25      The applicant did not respond to that letter.

 August 2017 measures

26      On 4 August 2017, the Council adopted Decision (CFSP) 2017/1426 updating the list of persons, groups and entities subject to Articles 2, 3 and 4 of Common Position 2001/931 and repealing Decision 2017/154 (OJ 2017 L 204, p. 95) and Implementing Regulation (EU) 2017/1420 implementing Article 2(3) of Regulation No 2580/2001 and repealing Implementing Regulation (EU) 2017/150 (OJ 2017 L 204, p. 3) (together ‘the August 2017 measures’). The applicant’s name was maintained on the lists annexed to those measures (‘the August 2017 lists at issue’).

27      By letter of 7 August 2017, the Council sent to the applicant’s lawyer the statement of reasons for maintaining its name on the August 2017 lists at issue and informed her of the possibility of requesting that those lists be reviewed under Article 2(3) of Regulation No 2580/2001 and Article 1(6) of Common Position 2001/931.

28      That statement of reasons was identical to that concerning the July 2016 and January 2017 measures.

29      The applicant did not respond to that letter.

 March 2018 measures

30      On 21 March 2018, the Council adopted Decision (CFSP) 2018/475 updating the list of persons, groups and entities subject to Articles 2, 3 and 4 of Common Position 2001/931 and repealing Decision 2017/1426 (OJ 2018 L 79, p. 26) and Implementing Regulation (EU) 2018/468 implementing Article 2(3) of Regulation No 2580/2001 and repealing Implementing Regulation (EU) 2017/1420 (OJ 2018 L 79, p. 7) (together ‘the March 2018 measures’). The applicant’s name was maintained on the lists annexed to those measures (‘the March 2018 lists at issue’).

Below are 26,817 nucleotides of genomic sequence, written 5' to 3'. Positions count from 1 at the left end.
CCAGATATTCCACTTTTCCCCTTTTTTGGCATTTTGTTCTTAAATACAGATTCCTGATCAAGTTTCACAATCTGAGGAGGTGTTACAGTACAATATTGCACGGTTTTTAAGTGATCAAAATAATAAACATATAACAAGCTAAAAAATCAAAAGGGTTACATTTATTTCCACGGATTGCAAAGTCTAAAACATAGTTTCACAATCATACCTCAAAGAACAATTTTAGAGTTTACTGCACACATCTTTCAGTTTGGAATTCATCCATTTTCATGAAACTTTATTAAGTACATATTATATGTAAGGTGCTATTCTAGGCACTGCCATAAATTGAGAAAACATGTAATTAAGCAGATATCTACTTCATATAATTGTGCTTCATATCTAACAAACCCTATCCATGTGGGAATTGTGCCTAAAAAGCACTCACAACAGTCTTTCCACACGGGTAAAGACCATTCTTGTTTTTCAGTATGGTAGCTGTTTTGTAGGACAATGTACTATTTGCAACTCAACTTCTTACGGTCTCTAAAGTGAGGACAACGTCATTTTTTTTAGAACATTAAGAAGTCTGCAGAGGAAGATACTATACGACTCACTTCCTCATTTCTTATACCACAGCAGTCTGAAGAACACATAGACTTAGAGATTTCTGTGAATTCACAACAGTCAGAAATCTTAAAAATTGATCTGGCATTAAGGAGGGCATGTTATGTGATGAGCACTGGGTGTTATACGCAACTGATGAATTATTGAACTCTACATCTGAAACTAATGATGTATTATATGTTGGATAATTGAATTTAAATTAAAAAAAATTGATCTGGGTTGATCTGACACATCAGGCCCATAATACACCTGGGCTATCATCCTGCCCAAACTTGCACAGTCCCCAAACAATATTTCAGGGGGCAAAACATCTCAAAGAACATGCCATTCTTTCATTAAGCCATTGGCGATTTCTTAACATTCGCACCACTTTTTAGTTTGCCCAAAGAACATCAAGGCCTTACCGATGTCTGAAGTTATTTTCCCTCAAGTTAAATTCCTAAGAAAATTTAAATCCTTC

31      By letter of 22 March 2018, the Council sent to the applicant’s lawyer the statement of reasons for maintaining its name on the March 2018 lists at issue and informed her of the possibility of requesting that those lists be reviewed under Article 2(3) of Regulation No 2580/2001 and Article 1(6) of Common Position 2001/931.

32      That statement of reasons was identical to that concerning the July 2016 measures and the January and August 2017 measures.

33      The applicant did not respond to that letter.

 July 2018 measures

34      On 30 July 2018, the Council adopted Decision (CFSP) 2018/1084 updating the list of persons, groups and entities subject to Articles 2, 3 and 4 of Common Position 2001/931 and repealing Decision 2018/475 (OJ 2018 L 194, p. 144) and Implementing Regulation (EU) 2018/1071 implementing Article 2(3) of Regulation No 2580/2001 and repealing Implementing Regulation (EU) 2018/468 (OJ 2018 L 194, p. 23) (together ‘the July 2018 measures’). The applicant’s name was maintained on the lists annexed to those measures (‘the July 2018 lists at issue’).